(The Siren is having a dialog with her Close Personal Friend Glenn Kenny about the much-maligned The Paradine Case. Part 1 was published yesterday at Some Came Running and should be read before the Siren's post. This is her reply.)
|Screen cap from Glenn: "Two Profiles"|
I believe you’re right: Hitchcock definitely contributed to his film’s low reputation. I’ve written before about cases of actors who dislike their own work, and it can be true of directors as well, especially directors who were working in a commercial vein and who cared about audience reaction and box office. Hitchcock was an artist who wanted to make hits, and The Paradine Case was a flop. Plus, Hitchcock didn’t get his way on some big decisions, and he never liked the original novel (by Robert Hichens) much to begin with.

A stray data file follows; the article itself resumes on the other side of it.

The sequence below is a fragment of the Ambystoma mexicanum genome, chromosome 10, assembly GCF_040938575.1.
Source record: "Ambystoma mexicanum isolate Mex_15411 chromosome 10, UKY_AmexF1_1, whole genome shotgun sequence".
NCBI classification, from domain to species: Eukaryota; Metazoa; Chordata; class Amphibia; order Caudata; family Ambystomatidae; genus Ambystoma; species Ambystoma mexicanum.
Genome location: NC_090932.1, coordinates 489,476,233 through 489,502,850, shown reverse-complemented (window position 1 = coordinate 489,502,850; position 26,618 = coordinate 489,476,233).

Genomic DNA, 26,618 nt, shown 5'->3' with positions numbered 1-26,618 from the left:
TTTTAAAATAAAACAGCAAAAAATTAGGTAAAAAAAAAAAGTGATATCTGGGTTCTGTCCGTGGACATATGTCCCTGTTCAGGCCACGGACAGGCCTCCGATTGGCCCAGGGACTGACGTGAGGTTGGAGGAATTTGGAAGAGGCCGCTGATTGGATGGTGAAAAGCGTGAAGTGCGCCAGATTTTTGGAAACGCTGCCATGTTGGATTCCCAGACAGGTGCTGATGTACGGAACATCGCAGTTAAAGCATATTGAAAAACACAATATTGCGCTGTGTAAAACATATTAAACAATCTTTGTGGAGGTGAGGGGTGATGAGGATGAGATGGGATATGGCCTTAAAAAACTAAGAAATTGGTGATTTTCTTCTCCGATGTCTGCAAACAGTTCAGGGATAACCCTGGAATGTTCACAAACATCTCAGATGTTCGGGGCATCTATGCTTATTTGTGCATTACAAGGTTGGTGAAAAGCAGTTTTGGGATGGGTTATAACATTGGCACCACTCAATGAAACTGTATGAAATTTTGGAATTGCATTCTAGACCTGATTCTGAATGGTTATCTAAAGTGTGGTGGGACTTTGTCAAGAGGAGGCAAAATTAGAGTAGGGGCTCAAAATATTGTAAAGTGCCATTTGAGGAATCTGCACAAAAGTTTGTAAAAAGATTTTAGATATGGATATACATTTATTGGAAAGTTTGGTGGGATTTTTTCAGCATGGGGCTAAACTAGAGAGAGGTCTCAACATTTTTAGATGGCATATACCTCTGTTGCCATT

Hitchcock wrote a draft script with wife Alma Reville, but Selznick was unsatisfied. At this point in his career, Selznick was always unsatisfied. He’d become Hollywood’s Tinkerer Supreme. So Hitchcock suggested that Selznick bring in Scottish playwright James Bridie, who later worked on Under Capricorn and Stage Fright, to do a rewrite. But Bridie hated the States, and so he sailed back to England and mailed in his pages as he went along. This didn’t work, and I can’t imagine why anyone thought it would, given the vagaries of transatlantic mail in 1946.
Ben Hecht was brought in briefly for additional dialogue. The canny Hecht quickly saw that the project was snakebit. He agreed to help on the fly, for $10,000 and a promise that his name would not be put on whatever resulted. Reportedly the only part of Hecht’s dialogue that survives is Peck’s courtroom meltdown. Head censor Joseph Breen of the Hays Office sent along his usual artistic enhancements, including a warning not to show a prison toilet or to film anything that suggested Todd and Peck were in their bathroom at the same time.